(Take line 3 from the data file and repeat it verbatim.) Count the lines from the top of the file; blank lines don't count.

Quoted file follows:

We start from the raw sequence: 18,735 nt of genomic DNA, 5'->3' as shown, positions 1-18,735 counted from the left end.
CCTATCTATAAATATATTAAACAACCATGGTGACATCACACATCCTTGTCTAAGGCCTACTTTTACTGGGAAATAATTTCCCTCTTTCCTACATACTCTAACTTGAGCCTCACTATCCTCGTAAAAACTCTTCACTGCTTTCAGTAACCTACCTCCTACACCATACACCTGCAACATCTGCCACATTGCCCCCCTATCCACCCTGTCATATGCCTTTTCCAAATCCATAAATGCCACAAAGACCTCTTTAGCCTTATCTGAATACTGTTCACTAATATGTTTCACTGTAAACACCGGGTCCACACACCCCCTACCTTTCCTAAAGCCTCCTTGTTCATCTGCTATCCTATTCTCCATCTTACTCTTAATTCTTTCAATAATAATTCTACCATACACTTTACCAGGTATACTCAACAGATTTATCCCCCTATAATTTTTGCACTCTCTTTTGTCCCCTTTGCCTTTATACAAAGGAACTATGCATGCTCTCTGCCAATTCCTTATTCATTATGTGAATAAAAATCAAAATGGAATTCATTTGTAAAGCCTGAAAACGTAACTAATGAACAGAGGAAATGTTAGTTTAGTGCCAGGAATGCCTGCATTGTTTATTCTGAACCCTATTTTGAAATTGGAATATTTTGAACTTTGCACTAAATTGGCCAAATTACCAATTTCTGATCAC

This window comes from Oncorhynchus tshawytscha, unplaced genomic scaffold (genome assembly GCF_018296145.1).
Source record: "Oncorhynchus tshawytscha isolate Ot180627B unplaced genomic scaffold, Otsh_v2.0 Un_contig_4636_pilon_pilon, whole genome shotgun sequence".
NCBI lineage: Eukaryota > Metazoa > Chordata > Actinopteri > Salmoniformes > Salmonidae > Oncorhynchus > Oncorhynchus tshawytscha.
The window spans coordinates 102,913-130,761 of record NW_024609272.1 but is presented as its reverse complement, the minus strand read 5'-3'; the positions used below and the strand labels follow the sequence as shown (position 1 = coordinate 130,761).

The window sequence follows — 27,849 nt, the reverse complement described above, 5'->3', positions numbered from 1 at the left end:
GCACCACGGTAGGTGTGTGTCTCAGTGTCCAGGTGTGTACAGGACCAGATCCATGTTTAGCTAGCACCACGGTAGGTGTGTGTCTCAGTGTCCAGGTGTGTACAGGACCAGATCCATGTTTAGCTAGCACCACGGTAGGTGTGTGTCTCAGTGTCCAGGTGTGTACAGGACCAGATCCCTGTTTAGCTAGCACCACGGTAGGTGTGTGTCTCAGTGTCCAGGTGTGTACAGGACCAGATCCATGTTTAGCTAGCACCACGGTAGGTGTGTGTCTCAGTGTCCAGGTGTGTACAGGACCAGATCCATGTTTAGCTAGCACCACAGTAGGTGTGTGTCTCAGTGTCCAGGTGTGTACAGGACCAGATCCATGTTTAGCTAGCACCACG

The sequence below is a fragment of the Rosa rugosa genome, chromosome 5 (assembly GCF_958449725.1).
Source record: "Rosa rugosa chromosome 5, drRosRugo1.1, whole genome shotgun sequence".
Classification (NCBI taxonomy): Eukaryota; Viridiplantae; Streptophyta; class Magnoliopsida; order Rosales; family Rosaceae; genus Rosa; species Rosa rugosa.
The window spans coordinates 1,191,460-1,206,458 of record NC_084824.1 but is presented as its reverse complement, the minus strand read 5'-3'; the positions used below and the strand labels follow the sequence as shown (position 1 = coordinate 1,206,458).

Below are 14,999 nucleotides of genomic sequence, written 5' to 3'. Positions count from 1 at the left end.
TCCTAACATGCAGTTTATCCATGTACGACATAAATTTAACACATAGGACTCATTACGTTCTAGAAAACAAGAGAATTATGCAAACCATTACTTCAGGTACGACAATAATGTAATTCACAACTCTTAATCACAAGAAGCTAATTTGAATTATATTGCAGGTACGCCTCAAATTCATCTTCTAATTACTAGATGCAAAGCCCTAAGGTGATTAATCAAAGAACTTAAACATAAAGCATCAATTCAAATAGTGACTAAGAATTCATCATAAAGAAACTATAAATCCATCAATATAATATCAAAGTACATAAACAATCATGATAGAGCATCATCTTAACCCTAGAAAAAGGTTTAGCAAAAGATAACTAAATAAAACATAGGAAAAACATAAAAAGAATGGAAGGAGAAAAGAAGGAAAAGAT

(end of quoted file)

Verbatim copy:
This window comes from Oncorhynchus tshawytscha, unplaced genomic scaffold (genome assembly GCF_018296145.1).